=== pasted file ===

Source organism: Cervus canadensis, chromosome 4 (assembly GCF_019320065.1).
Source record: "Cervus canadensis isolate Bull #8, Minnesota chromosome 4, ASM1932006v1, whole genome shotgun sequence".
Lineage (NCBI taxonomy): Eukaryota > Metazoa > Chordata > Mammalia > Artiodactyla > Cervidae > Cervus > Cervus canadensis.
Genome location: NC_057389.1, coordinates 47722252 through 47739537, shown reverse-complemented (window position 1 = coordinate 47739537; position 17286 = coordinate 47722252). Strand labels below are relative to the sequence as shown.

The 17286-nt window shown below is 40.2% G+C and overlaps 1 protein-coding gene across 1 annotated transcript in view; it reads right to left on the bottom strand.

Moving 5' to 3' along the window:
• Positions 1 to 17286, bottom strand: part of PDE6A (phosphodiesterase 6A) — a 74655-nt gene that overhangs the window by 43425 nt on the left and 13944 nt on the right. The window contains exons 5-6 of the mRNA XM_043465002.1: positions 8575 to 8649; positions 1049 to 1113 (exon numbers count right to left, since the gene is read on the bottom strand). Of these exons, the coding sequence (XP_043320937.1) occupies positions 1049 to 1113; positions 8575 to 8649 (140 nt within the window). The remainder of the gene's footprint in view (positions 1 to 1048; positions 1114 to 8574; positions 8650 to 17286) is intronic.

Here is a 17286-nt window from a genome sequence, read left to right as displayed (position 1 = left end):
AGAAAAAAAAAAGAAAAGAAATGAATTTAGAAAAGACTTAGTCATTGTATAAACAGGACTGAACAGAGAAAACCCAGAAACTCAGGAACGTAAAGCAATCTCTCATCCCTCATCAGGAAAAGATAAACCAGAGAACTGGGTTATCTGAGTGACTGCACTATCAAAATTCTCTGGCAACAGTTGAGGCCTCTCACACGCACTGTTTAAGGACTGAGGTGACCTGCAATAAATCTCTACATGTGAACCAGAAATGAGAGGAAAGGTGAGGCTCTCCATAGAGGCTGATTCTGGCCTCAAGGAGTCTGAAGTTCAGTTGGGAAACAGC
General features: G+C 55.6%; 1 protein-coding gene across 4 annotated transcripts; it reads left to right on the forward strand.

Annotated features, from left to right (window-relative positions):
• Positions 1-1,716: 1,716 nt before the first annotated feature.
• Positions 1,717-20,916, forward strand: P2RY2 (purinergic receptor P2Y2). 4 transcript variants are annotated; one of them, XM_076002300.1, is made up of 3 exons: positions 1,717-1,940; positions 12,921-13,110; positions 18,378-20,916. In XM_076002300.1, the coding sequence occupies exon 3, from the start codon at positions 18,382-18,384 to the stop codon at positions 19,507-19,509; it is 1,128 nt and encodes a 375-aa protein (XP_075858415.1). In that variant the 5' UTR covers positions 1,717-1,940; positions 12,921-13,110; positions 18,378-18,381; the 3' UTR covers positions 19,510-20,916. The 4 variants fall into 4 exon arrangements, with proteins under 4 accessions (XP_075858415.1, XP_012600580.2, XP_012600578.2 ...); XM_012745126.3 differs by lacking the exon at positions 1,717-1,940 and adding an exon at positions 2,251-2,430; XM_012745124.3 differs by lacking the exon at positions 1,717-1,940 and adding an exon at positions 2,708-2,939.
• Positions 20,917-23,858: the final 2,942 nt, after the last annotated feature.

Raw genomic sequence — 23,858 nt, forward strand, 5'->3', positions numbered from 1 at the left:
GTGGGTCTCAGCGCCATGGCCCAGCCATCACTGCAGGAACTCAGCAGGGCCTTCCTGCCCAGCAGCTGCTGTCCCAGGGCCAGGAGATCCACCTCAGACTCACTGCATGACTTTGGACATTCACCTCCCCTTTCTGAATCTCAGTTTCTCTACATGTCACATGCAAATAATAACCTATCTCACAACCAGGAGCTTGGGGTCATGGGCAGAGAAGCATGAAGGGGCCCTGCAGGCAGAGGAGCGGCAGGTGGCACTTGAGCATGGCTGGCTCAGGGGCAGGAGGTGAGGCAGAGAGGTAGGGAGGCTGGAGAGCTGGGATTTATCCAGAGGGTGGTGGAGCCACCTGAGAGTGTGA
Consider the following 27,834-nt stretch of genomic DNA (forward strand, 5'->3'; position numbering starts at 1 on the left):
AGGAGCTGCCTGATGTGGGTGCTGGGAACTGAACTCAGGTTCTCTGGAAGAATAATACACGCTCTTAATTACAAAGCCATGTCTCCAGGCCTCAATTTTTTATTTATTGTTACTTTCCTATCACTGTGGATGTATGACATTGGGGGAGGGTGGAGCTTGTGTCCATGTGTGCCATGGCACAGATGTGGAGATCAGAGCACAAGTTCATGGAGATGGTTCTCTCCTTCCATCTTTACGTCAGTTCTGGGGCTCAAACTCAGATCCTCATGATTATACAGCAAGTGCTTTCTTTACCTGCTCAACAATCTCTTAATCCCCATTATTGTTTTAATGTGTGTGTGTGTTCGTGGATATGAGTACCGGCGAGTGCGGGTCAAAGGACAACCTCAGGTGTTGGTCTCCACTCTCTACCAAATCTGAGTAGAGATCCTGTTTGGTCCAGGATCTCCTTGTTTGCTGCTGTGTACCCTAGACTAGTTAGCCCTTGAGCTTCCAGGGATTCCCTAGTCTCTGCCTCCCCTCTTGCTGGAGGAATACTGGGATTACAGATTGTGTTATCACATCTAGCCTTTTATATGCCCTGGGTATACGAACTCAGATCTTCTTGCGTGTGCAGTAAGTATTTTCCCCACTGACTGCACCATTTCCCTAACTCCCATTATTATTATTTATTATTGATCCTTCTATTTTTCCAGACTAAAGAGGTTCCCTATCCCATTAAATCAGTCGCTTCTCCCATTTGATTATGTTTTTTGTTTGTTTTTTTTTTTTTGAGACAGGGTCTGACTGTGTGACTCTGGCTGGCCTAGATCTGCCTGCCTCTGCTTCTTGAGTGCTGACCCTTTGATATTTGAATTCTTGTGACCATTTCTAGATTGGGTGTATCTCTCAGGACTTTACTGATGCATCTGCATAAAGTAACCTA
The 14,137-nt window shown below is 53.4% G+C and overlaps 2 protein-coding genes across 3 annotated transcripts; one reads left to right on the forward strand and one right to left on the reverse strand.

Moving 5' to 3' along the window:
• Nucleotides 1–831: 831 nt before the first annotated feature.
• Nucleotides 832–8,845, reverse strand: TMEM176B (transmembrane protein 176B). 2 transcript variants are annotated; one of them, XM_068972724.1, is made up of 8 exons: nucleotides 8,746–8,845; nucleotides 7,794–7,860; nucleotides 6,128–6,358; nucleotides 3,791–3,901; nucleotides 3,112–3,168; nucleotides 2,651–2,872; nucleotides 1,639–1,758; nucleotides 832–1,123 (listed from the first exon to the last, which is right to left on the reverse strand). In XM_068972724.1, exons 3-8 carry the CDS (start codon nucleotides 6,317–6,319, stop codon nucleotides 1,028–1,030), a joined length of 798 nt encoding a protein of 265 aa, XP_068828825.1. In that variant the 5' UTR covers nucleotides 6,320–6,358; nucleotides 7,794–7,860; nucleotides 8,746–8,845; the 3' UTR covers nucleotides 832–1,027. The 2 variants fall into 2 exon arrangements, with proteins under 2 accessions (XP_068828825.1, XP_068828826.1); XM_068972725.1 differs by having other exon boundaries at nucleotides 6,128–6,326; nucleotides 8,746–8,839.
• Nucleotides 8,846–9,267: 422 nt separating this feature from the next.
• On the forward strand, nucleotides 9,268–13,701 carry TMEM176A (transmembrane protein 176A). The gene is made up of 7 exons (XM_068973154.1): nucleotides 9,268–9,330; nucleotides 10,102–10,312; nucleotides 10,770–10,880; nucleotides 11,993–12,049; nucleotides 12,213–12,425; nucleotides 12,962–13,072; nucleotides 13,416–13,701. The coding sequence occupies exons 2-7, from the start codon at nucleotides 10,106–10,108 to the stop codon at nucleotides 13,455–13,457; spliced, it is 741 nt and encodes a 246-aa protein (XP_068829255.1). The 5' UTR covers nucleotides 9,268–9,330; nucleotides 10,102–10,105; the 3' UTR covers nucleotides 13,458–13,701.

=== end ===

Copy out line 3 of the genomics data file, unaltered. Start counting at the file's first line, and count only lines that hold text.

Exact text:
Lineage (NCBI taxonomy): Eukaryota > Metazoa > Chordata > Mammalia > Artiodactyla > Cervidae > Cervus > Cervus canadensis.